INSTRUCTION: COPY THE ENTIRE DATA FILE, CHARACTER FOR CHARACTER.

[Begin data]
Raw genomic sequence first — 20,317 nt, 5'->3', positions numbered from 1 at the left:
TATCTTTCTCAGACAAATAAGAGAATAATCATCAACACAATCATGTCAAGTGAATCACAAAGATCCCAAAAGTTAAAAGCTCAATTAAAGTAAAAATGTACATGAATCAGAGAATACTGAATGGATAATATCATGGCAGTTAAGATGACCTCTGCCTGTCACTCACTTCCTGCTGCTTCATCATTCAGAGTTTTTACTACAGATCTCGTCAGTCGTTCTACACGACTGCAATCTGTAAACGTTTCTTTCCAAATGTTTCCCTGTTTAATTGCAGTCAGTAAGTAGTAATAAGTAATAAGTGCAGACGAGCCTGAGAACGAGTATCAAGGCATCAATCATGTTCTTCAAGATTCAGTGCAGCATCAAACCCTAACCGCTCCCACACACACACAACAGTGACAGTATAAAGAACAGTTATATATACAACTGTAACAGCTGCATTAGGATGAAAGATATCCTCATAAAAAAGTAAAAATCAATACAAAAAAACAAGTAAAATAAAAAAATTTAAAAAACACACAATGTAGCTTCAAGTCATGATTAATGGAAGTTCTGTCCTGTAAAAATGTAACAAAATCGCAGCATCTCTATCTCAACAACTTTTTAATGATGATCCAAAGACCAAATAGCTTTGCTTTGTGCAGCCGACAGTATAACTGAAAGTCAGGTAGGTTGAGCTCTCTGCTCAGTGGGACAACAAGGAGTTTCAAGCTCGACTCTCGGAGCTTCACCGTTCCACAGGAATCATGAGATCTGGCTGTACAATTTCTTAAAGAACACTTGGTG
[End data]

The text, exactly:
Raw genomic sequence first — 20,317 nt, 5'->3', positions numbered from 1 at the left:
TATCTTTCTCAGACAAATAAGAGAATAATCATCAACACAATCATGTCAAGTGAATCACAAAGATCCCAAAAGTTAAAAGCTCAATTAAAGTAAAAATGTACATGAATCAGAGAATACTGAATGGATAATATCATGGCAGTTAAGATGACCTCTGCCTGTCACTCACTTCCTGCTGCTTCATCATTCAGAGTTTTTACTACAGATCTCGTCAGTCGTTCTACACGACTGCAATCTGTAAACGTTTCTTTCCAAATGTTTCCCTGTTTAATTGCAGTCAGTAAGTAGTAATAAGTAATAAGTGCAGACGAGCCTGAGAACGAGTATCAAGGCATCAATCATGTTCTTCAAGATTCAGTGCAGCATCAAACCCTAACCGCTCCCACACACACACAACAGTGACAGTATAAAGAACAGTTATATATACAACTGTAACAGCTGCATTAGGATGAAAGATATCCTCATAAAAAAGTAAAAATCAATACAAAAAAACAAGTAAAATAAAAAAATTTAAAAAACACACAATGTAGCTTCAAGTCATGATTAATGGAAGTTCTGTCCTGTAAAAATGTAACAAAATCGCAGCATCTCTATCTCAACAACTTTTTAATGATGATCCAAAGACCAAATAGCTTTGCTTTGTGCAGCCGACAGTATAACTGAAAGTCAGGTAGGTTGAGCTCTCTGCTCAGTGGGACAACAAGGAGTTTCAAGCTCGACTCTCGGAGCTTCACCGTTCCACAGGAATCATGAGATCTGGCTGTACAATTTCTTAAAGAACACTTGGTG